Report Questions Duncan’s Policy of Closing Failing Schools
By SAM DILLON
Secretary of Education Arne Duncan presided over the closing of dozens of failing schools when he was chief executive of the Chicago public schools from 2001 until last December. In his new post, he has drawn on those experiences, putting school turnaround efforts at the center of the nation’s education reform agenda.
“Most students who transferred out of closing schools re-enrolled in schools that were academically weak,” says the report, which was done by the university’s Consortium on Chicago School Research.
Furthermore, the disruptions of routines in schools scheduled to be closed appeared to hurt student learning in the months after the closing was announced, the researchers found.
The reading scores of students in schools designated for closing “showed a loss of about six weeks of learning” on standardized tests in the months after the closing announcement, the report said. Math scores declined somewhat less, it said.
Partly because of the disruption caused by the closings, Mr. Duncan changed strategy after 2006. Instead of closing schools permanently, or for a year, and then reopening with a new staff, he shifted to the turnaround approach, in which the staff of failing schools was replaced over the summer but the same students returned in the fall.
The new report focused only on the elementary schools closed permanently from 2001 to 2006, and thus offers no conclusions about the effectiveness of the turnaround strategy.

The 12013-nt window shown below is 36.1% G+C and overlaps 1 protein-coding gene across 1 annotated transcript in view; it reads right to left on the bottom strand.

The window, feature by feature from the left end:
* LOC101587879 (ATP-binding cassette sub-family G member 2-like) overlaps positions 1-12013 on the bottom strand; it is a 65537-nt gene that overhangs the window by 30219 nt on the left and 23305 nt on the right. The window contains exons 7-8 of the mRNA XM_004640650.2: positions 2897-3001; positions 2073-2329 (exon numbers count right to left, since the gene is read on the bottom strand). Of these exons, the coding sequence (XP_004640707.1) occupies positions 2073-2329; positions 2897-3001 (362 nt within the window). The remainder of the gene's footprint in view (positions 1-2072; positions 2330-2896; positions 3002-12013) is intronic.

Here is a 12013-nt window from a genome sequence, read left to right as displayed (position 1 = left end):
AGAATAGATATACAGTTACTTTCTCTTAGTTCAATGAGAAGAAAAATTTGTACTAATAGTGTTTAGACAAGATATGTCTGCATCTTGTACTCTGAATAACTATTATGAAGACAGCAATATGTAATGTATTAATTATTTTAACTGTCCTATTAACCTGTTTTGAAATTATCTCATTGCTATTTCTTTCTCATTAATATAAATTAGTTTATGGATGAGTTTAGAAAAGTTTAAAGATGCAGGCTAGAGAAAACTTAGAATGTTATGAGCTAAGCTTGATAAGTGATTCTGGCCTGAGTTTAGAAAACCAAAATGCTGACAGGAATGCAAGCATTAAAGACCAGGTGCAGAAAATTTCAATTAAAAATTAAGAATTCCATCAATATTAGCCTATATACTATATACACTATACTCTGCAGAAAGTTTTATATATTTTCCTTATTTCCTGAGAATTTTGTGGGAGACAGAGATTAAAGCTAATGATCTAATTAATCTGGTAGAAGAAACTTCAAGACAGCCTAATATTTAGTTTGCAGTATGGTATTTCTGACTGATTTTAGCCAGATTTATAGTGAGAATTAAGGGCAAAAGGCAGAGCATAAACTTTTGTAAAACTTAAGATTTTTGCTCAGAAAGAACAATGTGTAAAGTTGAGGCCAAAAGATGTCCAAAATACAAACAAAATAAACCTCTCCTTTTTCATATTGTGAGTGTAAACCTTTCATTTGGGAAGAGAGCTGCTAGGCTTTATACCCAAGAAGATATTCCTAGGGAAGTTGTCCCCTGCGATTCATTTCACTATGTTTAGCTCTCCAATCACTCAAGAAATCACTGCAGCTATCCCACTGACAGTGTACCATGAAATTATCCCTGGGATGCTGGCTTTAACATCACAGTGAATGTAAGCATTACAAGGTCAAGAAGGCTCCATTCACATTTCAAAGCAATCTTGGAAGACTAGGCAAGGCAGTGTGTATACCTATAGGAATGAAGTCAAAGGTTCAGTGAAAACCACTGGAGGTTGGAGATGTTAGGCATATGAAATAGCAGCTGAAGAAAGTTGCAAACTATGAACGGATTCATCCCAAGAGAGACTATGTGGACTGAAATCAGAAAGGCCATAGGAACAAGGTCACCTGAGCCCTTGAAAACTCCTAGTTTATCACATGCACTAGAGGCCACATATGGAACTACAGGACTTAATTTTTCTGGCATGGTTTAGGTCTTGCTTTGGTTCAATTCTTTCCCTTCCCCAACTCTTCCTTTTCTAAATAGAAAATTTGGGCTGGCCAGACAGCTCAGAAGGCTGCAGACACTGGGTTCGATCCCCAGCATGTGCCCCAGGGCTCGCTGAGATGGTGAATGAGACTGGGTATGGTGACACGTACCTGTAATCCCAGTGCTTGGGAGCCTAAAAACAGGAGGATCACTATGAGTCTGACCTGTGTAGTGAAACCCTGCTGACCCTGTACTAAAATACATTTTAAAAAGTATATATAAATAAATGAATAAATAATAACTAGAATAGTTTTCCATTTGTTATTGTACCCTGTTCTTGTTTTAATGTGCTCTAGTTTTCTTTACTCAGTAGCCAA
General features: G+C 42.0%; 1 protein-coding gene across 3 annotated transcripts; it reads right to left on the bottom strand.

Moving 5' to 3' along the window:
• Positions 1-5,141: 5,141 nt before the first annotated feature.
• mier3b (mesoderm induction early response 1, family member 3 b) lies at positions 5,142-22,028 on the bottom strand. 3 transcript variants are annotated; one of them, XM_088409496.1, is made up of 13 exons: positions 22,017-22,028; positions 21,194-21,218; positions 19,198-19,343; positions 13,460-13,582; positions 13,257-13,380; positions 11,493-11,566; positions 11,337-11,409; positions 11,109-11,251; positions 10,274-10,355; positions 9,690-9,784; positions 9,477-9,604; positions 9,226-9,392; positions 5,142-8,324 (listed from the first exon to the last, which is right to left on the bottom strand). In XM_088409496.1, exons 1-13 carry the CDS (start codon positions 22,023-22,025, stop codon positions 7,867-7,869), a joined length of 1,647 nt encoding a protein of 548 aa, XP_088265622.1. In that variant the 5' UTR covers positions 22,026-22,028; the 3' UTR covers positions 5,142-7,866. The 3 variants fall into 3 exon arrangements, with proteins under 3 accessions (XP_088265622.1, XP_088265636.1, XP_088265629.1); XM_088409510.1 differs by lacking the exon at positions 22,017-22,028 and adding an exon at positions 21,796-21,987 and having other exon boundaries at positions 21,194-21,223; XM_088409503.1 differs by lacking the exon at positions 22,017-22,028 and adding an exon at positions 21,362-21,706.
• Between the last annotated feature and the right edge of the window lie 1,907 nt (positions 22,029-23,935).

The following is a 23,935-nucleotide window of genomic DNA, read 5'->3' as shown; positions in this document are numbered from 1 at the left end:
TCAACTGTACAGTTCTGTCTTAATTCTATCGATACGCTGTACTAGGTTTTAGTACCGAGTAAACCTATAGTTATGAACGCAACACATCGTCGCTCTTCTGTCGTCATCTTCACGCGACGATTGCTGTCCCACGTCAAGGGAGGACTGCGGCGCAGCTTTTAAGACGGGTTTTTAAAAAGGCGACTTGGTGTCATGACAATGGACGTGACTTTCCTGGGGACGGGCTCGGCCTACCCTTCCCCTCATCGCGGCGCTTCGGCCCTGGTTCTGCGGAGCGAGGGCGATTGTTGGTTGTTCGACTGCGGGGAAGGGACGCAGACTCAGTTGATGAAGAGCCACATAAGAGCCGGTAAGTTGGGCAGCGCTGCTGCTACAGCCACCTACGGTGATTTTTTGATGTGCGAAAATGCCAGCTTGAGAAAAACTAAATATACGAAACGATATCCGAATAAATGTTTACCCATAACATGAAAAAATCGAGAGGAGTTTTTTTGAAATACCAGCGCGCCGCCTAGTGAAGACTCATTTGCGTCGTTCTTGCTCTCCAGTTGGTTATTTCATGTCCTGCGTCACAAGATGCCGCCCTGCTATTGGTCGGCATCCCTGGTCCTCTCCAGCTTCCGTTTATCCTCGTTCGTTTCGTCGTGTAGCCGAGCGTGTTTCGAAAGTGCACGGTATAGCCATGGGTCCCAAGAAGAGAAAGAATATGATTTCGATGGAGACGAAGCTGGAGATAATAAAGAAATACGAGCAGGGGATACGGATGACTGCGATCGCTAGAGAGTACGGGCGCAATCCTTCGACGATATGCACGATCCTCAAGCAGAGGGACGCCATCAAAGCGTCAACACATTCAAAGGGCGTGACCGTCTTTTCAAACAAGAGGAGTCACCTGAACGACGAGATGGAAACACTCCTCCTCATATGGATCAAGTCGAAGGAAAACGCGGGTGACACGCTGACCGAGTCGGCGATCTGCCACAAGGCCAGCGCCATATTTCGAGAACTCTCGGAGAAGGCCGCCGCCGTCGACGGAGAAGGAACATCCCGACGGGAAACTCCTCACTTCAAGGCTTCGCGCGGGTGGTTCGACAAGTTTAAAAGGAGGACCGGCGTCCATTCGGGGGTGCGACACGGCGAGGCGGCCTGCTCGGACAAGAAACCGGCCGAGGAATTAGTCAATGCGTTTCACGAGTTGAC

Justin Hamilton, a spokesman for Mr. Duncan, noted that the report also found that students who ended up in higher-achieving schools showed more gains on standardized tests.
“Clearly, the students who transferred to better schools did better, but the ones who went to similar schools did not,” Mr. Hamilton said. “That’s why we worked in parallel to create more new high-quality learning options.”
Still, the report’s findings are likely to provoke new debate about Mr. Duncan’s efforts to encourage the use of Chicago’s turnaround strategy nationwide. He has set the goal of closing and overhauling 1,000 failing schools a year nationwide, for five years, and Congress appropriated $3 billion in the stimulus law to finance the effort.
A review of the history of school reform efforts, published in the current issue of Education Next, a journal published by Harvard University, argues that school turnaround efforts have failed more often than not.